The workshop was organized by Greg Halseth from the UNBC Community Development Institute and by Ray Gerow from the Prince George Aboriginal Business Development Corporation. The purpose was to focus upon Indigenous economic development in the three critical contexts of: on-reserve communities; Nations with treaties; and within urban Aboriginal communities. The speakers collectively explored the frameworks that organize current Indigenous economic development actions and activities, they sought to identify key barriers to successful Indigenous economic development, and they identified possible actions and supports needed to achieve positive change. 

The workshop featured 14 speakers from across northern BC and internationally. The speakers included a mix of academic researchers, practitioners, and policy analysts. Each of the presentation sessions included a significant period of time for roundtable discussions and reflection on the points being raised. A key benefit of having an intimate workshop was that a wide range of views and opinions could be shared on all matters, and this created a very exciting
mutual learning opportunity. Supporting the discussions were a range of observers that included UNBC faculty and people from northern BC communities.

5 critical issues were identified throughout the presentations.

The first has to do with the notion of governance and governance capacity. In this case
the significant challenges for small communities (whether or not they have treaty rights)
were contrasted with the difficulties of urban Aboriginal settings where there is no
overarching mechanism for governance and collective action.

Another critical issue had to do with the challenges of running Band- or community-
managed businesses. A number of models for, and issues around, separating business and
political decision-making were debated. An important addition to the conversation is the
finding that many of the most successful First Nations in BC who have operated Band-
owned businesses in the past are transitioning out of that activity so that they can focus
on being a “government” responsible for creating the conditions for local entrepreneurs to
run the economic activities.

Another important set of debates concerns the question of achieving economies of scale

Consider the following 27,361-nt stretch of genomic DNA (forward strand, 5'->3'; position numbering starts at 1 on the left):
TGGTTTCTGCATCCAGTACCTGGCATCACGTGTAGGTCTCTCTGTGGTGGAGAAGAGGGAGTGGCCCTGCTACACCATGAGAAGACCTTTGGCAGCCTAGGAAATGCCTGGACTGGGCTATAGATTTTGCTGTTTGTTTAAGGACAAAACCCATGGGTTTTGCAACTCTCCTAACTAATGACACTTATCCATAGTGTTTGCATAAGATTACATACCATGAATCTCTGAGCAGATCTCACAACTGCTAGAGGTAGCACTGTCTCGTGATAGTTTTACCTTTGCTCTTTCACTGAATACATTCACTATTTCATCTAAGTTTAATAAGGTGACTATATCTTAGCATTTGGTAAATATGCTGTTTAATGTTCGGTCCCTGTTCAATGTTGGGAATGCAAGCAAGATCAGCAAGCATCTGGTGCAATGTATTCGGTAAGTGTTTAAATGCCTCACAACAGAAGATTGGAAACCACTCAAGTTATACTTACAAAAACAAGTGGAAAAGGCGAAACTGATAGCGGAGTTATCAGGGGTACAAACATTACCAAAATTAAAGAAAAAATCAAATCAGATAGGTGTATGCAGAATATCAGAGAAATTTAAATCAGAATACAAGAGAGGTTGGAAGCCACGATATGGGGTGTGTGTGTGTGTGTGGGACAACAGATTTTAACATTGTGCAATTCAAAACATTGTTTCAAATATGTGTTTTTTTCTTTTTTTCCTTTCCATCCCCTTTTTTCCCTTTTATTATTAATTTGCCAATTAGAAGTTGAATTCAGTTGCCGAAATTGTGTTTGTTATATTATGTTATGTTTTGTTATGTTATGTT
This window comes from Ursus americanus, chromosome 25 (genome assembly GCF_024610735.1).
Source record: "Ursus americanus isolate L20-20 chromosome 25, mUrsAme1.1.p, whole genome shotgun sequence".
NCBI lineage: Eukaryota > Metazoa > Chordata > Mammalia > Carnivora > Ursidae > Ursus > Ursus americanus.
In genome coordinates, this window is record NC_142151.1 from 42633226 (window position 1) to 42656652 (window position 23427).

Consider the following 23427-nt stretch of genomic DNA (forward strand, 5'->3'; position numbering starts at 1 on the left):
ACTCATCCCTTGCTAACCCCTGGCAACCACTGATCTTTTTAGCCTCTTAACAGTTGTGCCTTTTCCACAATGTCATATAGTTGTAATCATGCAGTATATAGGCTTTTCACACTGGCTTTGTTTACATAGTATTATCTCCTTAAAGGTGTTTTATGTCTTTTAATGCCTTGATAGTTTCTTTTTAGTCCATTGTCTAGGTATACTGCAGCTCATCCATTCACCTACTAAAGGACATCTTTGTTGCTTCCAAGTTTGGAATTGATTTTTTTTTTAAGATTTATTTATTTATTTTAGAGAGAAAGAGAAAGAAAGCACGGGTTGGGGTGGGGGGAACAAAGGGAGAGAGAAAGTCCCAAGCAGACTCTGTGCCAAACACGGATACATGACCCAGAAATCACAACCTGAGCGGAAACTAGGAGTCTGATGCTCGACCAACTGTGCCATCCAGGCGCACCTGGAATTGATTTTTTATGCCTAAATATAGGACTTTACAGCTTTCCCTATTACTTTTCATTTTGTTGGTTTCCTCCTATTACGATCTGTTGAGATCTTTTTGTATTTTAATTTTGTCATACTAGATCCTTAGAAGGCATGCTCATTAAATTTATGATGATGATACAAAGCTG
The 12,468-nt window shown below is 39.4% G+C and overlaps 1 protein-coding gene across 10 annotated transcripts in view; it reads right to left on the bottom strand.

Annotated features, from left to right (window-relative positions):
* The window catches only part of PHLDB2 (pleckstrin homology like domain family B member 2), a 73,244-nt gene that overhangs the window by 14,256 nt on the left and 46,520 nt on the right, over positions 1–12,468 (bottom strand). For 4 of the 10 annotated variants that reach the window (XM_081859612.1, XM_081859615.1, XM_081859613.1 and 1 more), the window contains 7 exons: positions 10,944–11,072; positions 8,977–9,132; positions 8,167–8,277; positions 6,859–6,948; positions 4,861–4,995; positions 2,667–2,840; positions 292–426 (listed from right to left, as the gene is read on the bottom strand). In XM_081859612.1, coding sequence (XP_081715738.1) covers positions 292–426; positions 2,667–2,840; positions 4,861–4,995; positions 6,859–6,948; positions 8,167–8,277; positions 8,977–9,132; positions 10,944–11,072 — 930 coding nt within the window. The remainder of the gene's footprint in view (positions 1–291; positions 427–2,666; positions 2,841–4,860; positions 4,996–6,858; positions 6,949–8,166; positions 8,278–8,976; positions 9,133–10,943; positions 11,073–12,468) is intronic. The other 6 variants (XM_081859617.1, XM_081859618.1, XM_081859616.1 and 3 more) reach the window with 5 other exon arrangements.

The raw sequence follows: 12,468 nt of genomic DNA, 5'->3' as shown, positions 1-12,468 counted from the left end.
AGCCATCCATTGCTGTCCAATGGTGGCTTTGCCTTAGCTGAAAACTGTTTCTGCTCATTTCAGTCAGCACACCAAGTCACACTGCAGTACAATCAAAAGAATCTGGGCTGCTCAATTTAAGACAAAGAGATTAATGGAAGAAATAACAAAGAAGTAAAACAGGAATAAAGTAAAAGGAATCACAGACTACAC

amongst small communities and small community businesses. In this case, several
mechanisms for collective marketing, certification, and management were discussed and

Another critical issue had to do more generally with the issue of capacity and community
development. While communities struggle with administrative and jurisdictional issues,
there is a more fundamental underlying challenge with respect to healing and addressing
the impacts of colonialism and ongoing instances of racism (in policy, in practice, and in person). This matter of creating a substantial foundation of community development
was identified as important in supporting options for future possibilities and changes in
economic development.

Throughout the discussion the question of leadership and collective responsibility were
raised time and again. The need for capacity to lead and to manage during these times of
change was noted as key to successful Indigenous economic development.

The proceedings of the workshop are currently being developed into an electronic book
publication which will be made available through the UNBC Community Development
Institute’s peer reviewed Community Publications Series. The electronic book publication will
be co-edited by Julia Schwamborn, Greg Halseth, and Tor Gjertsen.

The workshop was organized in response to requests from the University of the Arctic’s
Thematic Networks. The event itself provided an opportunity for joint meetings of the Thematic
Networks on: Local and Regional Development, Northern Governance, and Northern Tourism.
We were fortunate to have the leaders from all three of these Thematic Networks attend the
workshop and attend some additional meetings before and following the workshop. These
meetings were very fruitful in providing a mutual update as to the activities and initiatives they
are each undertaking. Exciting new models for projects and for international education were
discussed. While each Network has a robust set of activities underway, there was interest in
using the 2011 Gargia Conference (on the topic of Northern Tourism and Place Development) as
an opportunity to further discussions between the Thematic Networks.

Submitted by Greg Halseth